Pope Benedict XVI delivers his "Urbi et Orbi" (to the City and to the World) speech from the central loggia of St. Peter's Basilica, at the Vatican, Tuesday, Dec. 25, 2012.
(CBS NEWS) -- Vatican officials said Monday that Pope Benedict XVI had announced to
his senior clergy that he would resign his position as the head of the
Roman Catholic Church on February 28, according to multiple news
agencies which received a transcript of his remarks.
Benedict has dealt with health issues for some time, and the
85-year-old announced his decision in Latin during a meeting of Vatican
cardinals Monday morning, according to the Associated Press. The move
took almost all Vatican observers, and millions of Catholics around the
world, by surprise.
He said that because of his advanced
age and diminishing strength, he didn't feel he could carry on the job.
Reuters quoted the Pope as saying he was "fully aware of the gravity" of
The pope's brother, Georg Ratzinger,
told a news agency in Germany that the pontiff had been advised by his
doctor not to take any more transatlantic trips and had been considering
stepping down for months.
Talking from his home in
Regensburg to the news agency dpa, Georg Ratzinger said his brother was
having increasing difficulty walking and that his resignation was part
of a "natural process."
"His age is weighing on him," the 89-year-old said of his 85-year-old brother. "At this age my brother wants more rest."
The 265th Pontiff, Benedict will be the first leader of
the Church to step down voluntarily in almost six centuries. He has led
the Church since 2005 through a tumultuous time that has seen him
criticized for his handling of the scandal related to years of sexual
abuse of young parishioners by priests and other clergy, and senior
church officials' alleged moves to hide those actions.
Benedict has also had to deal with the fallout of a traitor in his own ranks -- his butler was convicted in 2012 (video) of stealing personal documents from Benedict's living quarters and leaking them to the media.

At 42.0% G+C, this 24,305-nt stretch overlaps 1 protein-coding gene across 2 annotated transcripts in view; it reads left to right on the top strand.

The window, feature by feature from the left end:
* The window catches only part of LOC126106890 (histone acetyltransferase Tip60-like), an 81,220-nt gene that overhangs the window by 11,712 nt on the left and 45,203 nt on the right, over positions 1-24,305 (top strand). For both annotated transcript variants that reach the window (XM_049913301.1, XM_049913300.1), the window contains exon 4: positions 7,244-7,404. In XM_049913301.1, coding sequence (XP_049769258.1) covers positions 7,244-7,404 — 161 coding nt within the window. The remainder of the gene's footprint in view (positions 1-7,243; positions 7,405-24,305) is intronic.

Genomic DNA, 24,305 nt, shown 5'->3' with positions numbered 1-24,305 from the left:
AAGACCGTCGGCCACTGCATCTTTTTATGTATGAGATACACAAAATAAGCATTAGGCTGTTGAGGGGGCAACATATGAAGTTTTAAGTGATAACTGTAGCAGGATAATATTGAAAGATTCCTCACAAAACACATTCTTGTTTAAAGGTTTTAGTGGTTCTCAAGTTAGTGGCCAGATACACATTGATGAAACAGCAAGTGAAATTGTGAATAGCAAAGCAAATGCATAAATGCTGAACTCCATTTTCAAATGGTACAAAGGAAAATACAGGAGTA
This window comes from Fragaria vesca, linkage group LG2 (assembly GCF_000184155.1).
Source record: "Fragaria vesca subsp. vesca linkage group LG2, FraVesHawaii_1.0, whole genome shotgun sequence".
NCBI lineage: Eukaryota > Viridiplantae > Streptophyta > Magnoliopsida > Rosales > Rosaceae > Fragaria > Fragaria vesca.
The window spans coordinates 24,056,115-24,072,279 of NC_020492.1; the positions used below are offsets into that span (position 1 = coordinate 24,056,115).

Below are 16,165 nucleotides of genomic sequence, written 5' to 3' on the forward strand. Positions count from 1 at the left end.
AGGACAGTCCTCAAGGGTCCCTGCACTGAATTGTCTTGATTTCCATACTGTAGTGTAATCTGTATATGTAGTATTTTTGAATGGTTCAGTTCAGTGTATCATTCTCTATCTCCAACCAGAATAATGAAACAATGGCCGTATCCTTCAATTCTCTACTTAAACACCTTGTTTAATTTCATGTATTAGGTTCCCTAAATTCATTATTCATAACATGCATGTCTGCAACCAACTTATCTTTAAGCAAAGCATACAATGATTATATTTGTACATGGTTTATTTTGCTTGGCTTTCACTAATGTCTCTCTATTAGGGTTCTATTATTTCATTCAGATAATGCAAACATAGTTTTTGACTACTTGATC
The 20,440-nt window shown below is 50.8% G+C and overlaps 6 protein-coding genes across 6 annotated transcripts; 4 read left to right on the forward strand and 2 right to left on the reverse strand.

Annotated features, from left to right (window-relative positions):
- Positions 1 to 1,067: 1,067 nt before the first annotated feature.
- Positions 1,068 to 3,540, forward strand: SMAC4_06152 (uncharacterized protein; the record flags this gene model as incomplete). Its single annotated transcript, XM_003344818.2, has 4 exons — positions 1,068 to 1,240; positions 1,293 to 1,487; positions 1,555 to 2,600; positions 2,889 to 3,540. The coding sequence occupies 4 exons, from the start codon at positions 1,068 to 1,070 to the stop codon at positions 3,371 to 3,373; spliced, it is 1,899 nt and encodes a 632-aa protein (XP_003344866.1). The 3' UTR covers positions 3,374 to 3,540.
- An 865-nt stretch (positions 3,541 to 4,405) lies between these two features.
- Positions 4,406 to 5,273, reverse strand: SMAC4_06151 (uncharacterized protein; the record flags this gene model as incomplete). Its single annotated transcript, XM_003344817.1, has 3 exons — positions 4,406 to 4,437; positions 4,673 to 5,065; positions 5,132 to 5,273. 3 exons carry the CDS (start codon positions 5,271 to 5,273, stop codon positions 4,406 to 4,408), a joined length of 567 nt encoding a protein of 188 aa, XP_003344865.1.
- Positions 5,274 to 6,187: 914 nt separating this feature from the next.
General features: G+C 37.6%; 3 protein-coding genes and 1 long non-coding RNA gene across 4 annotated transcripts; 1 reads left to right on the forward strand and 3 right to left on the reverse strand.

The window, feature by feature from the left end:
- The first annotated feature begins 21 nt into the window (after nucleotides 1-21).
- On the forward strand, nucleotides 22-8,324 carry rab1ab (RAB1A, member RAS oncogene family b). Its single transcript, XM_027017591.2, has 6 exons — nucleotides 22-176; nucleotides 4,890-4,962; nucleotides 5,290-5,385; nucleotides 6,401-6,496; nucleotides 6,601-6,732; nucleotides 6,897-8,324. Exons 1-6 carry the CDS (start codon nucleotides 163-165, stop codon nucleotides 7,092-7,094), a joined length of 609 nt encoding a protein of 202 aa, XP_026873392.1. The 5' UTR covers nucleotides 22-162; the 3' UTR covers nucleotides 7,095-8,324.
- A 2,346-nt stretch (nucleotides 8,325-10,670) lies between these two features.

decision sets the stage for a conclave to elect a new pope before
the end of March. Vatican communications advisor Greg Burke told "CBS
This Morning" that the pontiff's sudden departure doesn't leave a lot of
time for Church officials to pick a replacement if they want the post
filled before Easter, but he also noted that there won't be the usual
delay of nine days mourning for a pope who dies in office.
"We certainly hope to have a new pope by Easter," said Burke.
Burke said he only found out about the pope's decision a couple hours before Benedict announced it to the cardinals.
was a surprise, but maybe not a shock," said Burke, who had worried
about the aging pontiff's health increasingly in recent weeks. "I was
always very nervous when I saw him going up and down steps," added
Burke, noting that Benedict had problems with at least one of his knees.
He said the pontiff did not, however, have any immediate, grave medical
condition that he was aware of.
The following is a
transcription of part of the remarks Pope Benedict made in Latin to his
cardinals on Monday morning, which was released to the media by the
Vatican (Click here to read the full text):
have come to the certainty that my strengths, due to an advanced age,
are no longer suited to an adequate exercise of the Petrine ministry.
I am well aware that this ministry, due to its essential spiritual
nature, must be carried out not only with words and deeds, but no less
with prayer and suffering.
However, in today's world, subject to so many rapid changes and shaken
by questions of deep relevance for the life of faith, in order to govern
the bark of Saint Peter and proclaim the Gospel, both strength of mind
and body are necessary, strength which in the last few months, has
deteriorated in me to the extent that I have had to recognize my
incapacity to adequately fulfill the ministry entrusted to me."